What if the world really did end on Friday, December 21, 2012, and the event was so trivial that nobody noticed?


On this December 21, 2012, did our World’s, our America’s Heart of Darkness really stop? Is this really the way the world ends?  Neither with a bang nor even a whimper?  Has the old order really been burnt and snuffed out like the straw effigy of Guy Fawkes on Bonfire Night?  What if the world really DID end and nobody cared?  Are we all just stuffed and masked images of dead white male revolutionaries now?  Two years ago I arrived in New Orleans with my son Charlie from his first Semester in College at Saint John’s in Annapolis—and now without rhyme or reason he never calls me, writes me, nor even sends smoke signals—and yes, that does make me feel really rather Hollow….. I grow old, I grow old, but I shall never wear the bottoms of my trousers rolled…. But is anything really real in this night after the world ended?  Today was the day, wasn’t it?  

The Hollow Men

T. S. Eliot (1925)

Mistah Kurtz—he dead.

      A penny for the Old Guy

      I

We are the hollow men
We are the stuffed men
Leaning together
Headpiece filled with straw. Alas!
Our dried voices, when
We whisper together
Are quiet and meaningless
As wind in dry grass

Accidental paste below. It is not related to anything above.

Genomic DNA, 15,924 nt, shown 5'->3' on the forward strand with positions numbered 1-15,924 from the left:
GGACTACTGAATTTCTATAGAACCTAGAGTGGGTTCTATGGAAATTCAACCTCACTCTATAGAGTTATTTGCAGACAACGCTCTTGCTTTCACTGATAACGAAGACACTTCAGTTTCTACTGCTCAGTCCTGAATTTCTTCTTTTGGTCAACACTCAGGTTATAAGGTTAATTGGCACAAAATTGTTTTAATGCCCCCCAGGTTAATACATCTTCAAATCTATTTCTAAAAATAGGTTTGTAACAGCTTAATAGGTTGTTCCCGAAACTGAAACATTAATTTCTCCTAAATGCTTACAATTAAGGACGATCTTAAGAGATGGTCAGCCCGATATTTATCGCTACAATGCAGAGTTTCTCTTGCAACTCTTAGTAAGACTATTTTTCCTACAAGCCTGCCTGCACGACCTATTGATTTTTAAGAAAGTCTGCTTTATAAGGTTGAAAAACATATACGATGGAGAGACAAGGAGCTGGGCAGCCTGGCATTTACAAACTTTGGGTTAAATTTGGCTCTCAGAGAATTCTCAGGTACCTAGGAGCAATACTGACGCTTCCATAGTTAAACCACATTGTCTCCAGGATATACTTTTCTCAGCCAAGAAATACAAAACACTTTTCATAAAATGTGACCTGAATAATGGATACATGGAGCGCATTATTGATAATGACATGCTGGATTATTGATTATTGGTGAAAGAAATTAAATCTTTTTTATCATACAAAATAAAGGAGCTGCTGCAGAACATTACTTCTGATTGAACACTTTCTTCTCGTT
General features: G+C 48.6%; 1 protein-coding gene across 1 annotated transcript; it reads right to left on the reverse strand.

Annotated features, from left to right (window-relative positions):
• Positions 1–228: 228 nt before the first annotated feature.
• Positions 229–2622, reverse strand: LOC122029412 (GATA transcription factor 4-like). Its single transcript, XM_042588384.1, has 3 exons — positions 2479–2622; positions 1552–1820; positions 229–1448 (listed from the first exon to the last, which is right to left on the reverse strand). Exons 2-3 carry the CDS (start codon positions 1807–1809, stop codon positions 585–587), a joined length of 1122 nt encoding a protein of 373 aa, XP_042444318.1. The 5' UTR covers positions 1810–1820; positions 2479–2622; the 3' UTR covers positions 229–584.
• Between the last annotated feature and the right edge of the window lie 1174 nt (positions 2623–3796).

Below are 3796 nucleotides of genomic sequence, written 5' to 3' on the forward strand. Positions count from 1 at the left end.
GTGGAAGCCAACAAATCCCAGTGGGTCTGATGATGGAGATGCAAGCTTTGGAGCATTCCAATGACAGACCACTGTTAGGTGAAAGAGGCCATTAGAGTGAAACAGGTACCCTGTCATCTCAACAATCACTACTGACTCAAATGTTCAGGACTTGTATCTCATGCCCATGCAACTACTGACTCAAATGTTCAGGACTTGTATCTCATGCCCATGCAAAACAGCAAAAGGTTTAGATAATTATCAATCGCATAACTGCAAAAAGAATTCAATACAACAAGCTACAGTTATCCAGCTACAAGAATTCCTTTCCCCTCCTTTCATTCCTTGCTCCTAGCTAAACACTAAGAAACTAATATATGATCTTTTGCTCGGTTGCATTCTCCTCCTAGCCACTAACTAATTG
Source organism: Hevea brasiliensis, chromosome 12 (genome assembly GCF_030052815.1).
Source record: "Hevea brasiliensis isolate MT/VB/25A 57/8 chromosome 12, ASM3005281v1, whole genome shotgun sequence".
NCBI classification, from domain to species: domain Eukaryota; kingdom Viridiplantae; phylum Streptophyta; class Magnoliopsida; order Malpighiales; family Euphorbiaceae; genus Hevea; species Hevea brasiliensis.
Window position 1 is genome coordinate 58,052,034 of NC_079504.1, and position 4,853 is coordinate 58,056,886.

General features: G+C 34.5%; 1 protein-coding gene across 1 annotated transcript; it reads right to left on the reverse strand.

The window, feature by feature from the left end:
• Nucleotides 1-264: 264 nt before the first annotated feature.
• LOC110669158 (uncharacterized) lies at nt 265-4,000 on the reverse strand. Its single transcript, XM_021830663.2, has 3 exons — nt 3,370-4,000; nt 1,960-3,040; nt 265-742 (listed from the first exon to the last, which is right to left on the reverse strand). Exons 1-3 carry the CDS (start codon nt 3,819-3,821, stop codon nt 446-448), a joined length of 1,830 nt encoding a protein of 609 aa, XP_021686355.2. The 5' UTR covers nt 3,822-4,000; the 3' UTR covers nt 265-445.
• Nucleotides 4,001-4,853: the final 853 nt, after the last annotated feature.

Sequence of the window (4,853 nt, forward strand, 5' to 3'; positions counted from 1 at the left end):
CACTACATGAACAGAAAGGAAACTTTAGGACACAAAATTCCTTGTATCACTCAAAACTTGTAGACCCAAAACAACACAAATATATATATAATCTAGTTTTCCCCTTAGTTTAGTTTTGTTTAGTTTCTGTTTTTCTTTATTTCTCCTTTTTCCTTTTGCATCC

Or rats’ feet over broken glass
In our dry cellar

Shape without form, shade without colour,
Paralysed force, gesture without motion;

Those who have crossed
With direct eyes, to death’s other Kingdom
Remember us—if at all—not as lost
Violent souls, but only
As the hollow men
The stuffed men.

      II

Eyes I dare not meet in dreams
In death’s dream kingdom
These do not appear:
There, the eyes are
Sunlight on a broken column
There, is a tree swinging
And voices are
In the wind’s singing
More distant and more solemn
Than a fading star.

Let me be no nearer
In death’s dream kingdom
Let me also wear
Such deliberate disguises
Rat’s coat, crowskin, crossed staves
In a field
Behaving as the wind behaves
No nearer—

Not that final meeting
In the twilight kingdom

      III

This is the dead land
This is cactus land
Here the stone images
Are raised, here they receive
The supplication of a dead man’s hand
Under the twinkle of a fading star.

Is it like this
In death’s other kingdom
Waking alone
At the hour when we are
Trembling with tenderness
Lips that would kiss
Form prayers to broken stone.

      IV

The eyes are not here
There are no eyes here
In this valley of dying stars
In this hollow valley